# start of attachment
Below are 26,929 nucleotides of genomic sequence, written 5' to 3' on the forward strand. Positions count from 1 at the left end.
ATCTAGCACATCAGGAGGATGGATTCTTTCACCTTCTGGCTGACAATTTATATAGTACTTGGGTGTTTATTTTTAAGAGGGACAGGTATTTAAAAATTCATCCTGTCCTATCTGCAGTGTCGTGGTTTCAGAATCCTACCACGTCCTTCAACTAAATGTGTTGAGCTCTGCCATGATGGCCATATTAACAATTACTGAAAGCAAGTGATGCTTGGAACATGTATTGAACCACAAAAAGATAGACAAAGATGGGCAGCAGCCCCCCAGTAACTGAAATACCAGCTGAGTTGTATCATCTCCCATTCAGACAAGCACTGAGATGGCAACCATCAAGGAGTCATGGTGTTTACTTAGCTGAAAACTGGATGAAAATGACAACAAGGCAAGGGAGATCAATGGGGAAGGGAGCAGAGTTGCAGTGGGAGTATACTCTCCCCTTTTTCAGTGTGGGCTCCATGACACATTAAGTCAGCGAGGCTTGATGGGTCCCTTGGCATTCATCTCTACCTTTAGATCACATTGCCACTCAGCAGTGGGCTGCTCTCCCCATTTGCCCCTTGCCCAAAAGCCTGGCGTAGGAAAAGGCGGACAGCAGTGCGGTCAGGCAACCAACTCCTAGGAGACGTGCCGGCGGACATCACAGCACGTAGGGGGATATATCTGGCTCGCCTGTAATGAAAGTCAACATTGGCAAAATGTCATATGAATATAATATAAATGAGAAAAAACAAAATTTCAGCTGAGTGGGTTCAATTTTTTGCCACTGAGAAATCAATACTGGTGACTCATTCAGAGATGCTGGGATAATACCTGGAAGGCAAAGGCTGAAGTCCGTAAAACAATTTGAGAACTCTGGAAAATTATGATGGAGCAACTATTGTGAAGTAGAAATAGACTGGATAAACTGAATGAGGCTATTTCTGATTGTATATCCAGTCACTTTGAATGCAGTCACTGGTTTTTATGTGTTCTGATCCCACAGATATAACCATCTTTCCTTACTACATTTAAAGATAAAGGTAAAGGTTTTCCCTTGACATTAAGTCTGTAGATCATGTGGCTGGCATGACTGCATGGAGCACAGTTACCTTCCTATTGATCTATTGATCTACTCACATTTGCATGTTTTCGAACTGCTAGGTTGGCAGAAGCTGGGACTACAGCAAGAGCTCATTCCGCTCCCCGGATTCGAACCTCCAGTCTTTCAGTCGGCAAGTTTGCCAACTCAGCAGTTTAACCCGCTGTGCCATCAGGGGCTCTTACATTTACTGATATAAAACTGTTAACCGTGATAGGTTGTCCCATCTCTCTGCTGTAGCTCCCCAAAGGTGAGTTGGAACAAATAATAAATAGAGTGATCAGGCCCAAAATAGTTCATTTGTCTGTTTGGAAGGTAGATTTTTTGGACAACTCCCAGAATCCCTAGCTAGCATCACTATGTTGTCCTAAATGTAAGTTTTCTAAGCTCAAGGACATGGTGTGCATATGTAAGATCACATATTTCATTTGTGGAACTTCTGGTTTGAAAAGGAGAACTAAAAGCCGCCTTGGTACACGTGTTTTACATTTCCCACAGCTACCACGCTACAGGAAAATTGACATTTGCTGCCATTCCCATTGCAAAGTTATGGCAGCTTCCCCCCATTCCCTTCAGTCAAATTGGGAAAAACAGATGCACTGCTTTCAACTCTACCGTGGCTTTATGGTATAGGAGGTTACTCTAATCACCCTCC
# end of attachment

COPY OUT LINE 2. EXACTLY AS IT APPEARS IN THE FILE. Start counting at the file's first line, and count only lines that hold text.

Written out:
ATCTAGCACATCAGGAGGATGGATTCTTTCACCTTCTGGCTGACAATTTATATAGTACTTGGGTGTTTATTTTTAAGAGGGACAGGTATTTAAAAATTCATCCTGTCCTATCTGCAGTGTCGTGGTTTCAGAATCCTACCACGTCCTTCAACTAAATGTGTTGAGCTCTGCCATGATGGCCATATTAACAATTACTGAAAGCAAGTGATGCTTGGAACATGTATTGAACCACAAAAAGATAGACAAAGATGGGCAGCAGCCCCCCAGTAACTGAAATACCAGCTGAGTTGTATCATCTCCCATTCAGACAAGCACTGAGATGGCAACCATCAAGGAGTCATGGTGTTTACTTAGCTGAAAACTGGATGAAAATGACAACAAGGCAAGGGAGATCAATGGGGAAGGGAGCAGAGTTGCAGTGGGAGTATACTCTCCCCTTTTTCAGTGTGGGCTCCATGACACATTAAGTCAGCGAGGCTTGATGGGTCCCTTGGCATTCATCTCTACCTTTAGATCACATTGCCACTCAGCAGTGGGCTGCTCTCCCCATTTGCCCCTTGCCCAAAAGCCTGGCGTAGGAAAAGGCGGACAGCAGTGCGGTCAGGCAACCAACTCCTAGGAGACGTGCCGGCGGACATCACAGCACGTAGGGGGATATATCTGGCTCGCCTGTAATGAAAGTCAACATTGGCAAAATGTCATATGAATATAATATAAATGAGAAAAAACAAAATTTCAGCTGAGTGGGTTCAATTTTTTGCCACTGAGAAATCAATACTGGTGACTCATTCAGAGATGCTGGGATAATACCTGGAAGGCAAAGGCTGAAGTCCGTAAAACAATTTGAGAACTCTGGAAAATTATGATGGAGCAACTATTGTGAAGTAGAAATAGACTGGATAAACTGAATGAGGCTATTTCTGATTGTATATCCAGTCACTTTGAATGCAGTCACTGGTTTTTATGTGTTCTGATCCCACAGATATAACCATCTTTCCTTACTACATTTAAAGATAAAGGTAAAGGTTTTCCCTTGACATTAAGTCTGTAGATCATGTGGCTGGCATGACTGCATGGAGCACAGTTACCTTCCTATTGATCTATTGATCTACTCACATTTGCATGTTTTCGAACTGCTAGGTTGGCAGAAGCTGGGACTACAGCAAGAGCTCATTCCGCTCCCCGGATTCGAACCTCCAGTCTTTCAGTCGGCAAGTTTGCCAACTCAGCAGTTTAACCCGCTGTGCCATCAGGGGCTCTTACATTTACTGATATAAAACTGTTAACCGTGATAGGTTGTCCCATCTCTCTGCTGTAGCTCCCCAAAGGTGAGTTGGAACAAATAATAAATAGAGTGATCAGGCCCAAAATAGTTCATTTGTCTGTTTGGAAGGTAGATTTTTTGGACAACTCCCAGAATCCCTAGCTAGCATCACTATGTTGTCCTAAATGTAAGTTTTCTAAGCTCAAGGACATGGTGTGCATATGTAAGATCACATATTTCATTTGTGGAACTTCTGGTTTGAAAAGGAGAACTAAAAGCCGCCTTGGTACACGTGTTTTACATTTCCCACAGCTACCACGCTACAGGAAAATTGACATTTGCTGCCATTCCCATTGCAAAGTTATGGCAGCTTCCCCCCATTCCCTTCAGTCAAATTGGGAAAAACAGATGCACTGCTTTCAACTCTACCGTGGCTTTATGGTATAGGAGGTTACTCTAATCACCCTCC